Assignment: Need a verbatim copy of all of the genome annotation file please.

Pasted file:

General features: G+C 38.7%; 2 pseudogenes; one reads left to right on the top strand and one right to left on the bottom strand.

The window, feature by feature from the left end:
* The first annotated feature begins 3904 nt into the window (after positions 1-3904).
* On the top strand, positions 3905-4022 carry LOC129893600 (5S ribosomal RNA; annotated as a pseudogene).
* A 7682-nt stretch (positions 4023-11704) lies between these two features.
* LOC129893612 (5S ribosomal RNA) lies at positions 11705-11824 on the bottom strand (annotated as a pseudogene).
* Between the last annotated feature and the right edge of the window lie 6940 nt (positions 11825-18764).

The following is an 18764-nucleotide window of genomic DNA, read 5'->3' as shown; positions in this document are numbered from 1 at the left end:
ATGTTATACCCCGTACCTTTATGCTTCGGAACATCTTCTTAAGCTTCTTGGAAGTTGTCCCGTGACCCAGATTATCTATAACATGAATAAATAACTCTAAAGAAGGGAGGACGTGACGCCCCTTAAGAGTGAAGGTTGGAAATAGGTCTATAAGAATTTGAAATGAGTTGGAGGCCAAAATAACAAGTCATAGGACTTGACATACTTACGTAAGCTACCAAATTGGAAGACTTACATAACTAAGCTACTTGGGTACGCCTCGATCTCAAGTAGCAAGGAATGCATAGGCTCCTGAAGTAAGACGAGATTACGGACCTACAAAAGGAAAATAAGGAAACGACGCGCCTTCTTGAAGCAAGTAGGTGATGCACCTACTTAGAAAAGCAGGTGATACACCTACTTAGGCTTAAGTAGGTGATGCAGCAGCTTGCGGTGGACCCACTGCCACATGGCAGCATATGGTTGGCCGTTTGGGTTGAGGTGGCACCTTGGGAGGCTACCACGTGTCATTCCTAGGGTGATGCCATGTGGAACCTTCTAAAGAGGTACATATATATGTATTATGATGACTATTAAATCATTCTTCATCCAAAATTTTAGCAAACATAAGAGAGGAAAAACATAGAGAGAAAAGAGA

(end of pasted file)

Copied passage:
General features: G+C 38.7%; 2 pseudogenes; one reads left to right on the top strand and one right to left on the bottom strand.

The window, feature by feature from the left end:
* The first annotated feature begins 3904 nt into the window (after positions 1-3904).
* On the top strand, positions 3905-4022 carry LOC129893600 (5S ribosomal RNA; annotated as a pseudogene).
* A 7682-nt stretch (positions 4023-11704) lies between these two features.
* LOC129893612 (5S ribosomal RNA) lies at positions 11705-11824 on the bottom strand (annotated as a pseudogene).
* Between the last annotated feature and the right edge of the window lie 6940 nt (positions 11825-18764).

The following is an 18764-nucleotide window of genomic DNA, read 5'->3' as shown; positions in this document are numbered from 1 at the left end:
ATGTTATACCCCGTACCTTTATGCTTCGGAACATCTTCTTAAGCTTCTTGGAAGTTGTCCCGTGACCCAGATTATCTATAACATGAATAAATAACTCTAAAGAAGGGAGGACGTGACGCCCCTTAAGAGTGAAGGTTGGAAATAGGTCTATAAGAATTTGAAATGAGTTGGAGGCCAAAATAACAAGTCATAGGACTTGACATACTTACGTAAGCTACCAAATTGGAAGACTTACATAACTAAGCTACTTGGGTACGCCTCGATCTCAAGTAGCAAGGAATGCATAGGCTCCTGAAGTAAGACGAGATTACGGACCTACAAAAGGAAAATAAGGAAACGACGCGCCTTCTTGAAGCAAGTAGGTGATGCACCTACTTAGAAAAGCAGGTGATACACCTACTTAGGCTTAAGTAGGTGATGCAGCAGCTTGCGGTGGACCCACTGCCACATGGCAGCATATGGTTGGCCGTTTGGGTTGAGGTGGCACCTTGGGAGGCTACCACGTGTCATTCCTAGGGTGATGCCATGTGGAACCTTCTAAAGAGGTACATATATATGTATTATGATGACTATTAAATCATTCTTCATCCAAAATTTTAGCAAACATAAGAGAGGAAAAACATAGAGAGAAAAGAGA